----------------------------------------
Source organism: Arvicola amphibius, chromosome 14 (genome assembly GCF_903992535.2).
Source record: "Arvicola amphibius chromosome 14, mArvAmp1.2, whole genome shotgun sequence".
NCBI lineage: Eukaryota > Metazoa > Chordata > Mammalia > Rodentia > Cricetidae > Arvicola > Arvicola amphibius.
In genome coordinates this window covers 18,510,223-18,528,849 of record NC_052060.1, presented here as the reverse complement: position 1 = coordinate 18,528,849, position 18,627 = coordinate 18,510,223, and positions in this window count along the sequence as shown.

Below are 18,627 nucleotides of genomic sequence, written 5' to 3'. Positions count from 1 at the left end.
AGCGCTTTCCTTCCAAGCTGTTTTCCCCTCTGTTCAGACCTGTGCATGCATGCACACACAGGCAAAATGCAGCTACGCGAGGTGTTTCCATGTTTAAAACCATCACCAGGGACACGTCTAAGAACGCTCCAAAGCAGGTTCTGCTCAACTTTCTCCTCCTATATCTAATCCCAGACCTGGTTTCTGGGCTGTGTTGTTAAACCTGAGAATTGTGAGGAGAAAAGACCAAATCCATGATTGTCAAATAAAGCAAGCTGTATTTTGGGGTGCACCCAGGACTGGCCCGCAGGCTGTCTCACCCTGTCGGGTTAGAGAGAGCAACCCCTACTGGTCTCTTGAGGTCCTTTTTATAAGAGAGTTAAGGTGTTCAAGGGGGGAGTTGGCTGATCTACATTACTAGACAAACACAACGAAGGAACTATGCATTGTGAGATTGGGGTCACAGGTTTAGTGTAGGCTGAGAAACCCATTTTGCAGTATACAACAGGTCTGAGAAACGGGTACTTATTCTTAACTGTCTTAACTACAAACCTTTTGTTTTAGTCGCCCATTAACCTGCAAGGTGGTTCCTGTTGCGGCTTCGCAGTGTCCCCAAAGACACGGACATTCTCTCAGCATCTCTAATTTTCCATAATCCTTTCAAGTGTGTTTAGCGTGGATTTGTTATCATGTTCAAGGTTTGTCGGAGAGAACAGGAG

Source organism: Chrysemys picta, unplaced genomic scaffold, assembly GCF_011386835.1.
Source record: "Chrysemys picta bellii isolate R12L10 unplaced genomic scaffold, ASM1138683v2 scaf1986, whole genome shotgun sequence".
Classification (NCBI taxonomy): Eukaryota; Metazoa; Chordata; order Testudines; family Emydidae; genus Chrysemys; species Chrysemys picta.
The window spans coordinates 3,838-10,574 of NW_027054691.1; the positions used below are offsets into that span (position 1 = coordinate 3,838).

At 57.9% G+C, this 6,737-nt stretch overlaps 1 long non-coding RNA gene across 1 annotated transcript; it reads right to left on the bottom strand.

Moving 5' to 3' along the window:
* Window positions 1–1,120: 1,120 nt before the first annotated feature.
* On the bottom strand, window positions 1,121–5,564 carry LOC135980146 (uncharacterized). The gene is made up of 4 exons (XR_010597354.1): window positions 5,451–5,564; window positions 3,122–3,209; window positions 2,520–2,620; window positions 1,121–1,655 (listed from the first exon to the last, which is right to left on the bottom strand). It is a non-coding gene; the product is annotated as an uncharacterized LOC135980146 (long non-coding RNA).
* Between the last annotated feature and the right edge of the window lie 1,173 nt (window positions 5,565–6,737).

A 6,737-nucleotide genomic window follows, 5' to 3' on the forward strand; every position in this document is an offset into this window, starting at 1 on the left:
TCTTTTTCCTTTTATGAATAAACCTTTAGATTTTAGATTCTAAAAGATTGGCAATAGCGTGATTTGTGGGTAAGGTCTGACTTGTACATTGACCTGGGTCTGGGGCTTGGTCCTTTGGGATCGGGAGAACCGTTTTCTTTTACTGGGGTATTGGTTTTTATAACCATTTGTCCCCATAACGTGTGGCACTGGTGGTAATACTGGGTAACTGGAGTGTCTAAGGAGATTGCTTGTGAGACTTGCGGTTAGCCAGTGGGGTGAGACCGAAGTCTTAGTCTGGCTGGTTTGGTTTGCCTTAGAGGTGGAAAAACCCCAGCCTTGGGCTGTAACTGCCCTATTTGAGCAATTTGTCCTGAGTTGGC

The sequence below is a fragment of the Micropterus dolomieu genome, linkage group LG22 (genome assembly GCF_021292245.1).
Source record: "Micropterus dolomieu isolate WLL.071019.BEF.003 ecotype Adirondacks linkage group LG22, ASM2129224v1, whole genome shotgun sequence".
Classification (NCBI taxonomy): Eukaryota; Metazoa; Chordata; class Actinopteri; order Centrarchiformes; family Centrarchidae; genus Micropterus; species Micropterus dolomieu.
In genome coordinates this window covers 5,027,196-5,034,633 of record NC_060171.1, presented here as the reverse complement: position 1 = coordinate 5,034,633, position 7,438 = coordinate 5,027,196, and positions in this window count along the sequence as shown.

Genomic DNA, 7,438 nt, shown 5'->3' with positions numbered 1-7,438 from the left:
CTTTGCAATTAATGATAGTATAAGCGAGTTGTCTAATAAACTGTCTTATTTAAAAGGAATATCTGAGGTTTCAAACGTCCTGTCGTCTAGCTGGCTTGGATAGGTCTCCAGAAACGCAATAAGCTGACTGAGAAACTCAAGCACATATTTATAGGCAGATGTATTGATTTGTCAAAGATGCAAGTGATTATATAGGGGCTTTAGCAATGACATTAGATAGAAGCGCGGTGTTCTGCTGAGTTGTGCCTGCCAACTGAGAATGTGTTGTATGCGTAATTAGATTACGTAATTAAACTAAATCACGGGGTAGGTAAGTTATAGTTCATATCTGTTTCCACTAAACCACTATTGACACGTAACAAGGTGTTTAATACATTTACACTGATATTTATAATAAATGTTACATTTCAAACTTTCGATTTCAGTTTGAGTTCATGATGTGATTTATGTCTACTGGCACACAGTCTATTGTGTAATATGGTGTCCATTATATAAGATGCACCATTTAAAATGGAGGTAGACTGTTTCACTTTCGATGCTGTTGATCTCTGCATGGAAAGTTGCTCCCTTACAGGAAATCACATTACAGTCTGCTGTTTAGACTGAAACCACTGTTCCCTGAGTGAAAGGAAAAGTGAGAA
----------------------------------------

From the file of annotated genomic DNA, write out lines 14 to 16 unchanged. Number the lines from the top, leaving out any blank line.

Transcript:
* On the bottom strand, window positions 1,121–5,564 carry LOC135980146 (uncharacterized). The gene is made up of 4 exons (XR_010597354.1): window positions 5,451–5,564; window positions 3,122–3,209; window positions 2,520–2,620; window positions 1,121–1,655 (listed from the first exon to the last, which is right to left on the bottom strand). It is a non-coding gene; the product is annotated as an uncharacterized LOC135980146 (long non-coding RNA).
* Between the last annotated feature and the right edge of the window lie 1,173 nt (window positions 5,565–6,737).

A 6,737-nucleotide genomic window follows, 5' to 3' on the forward strand; every position in this document is an offset into this window, starting at 1 on the left: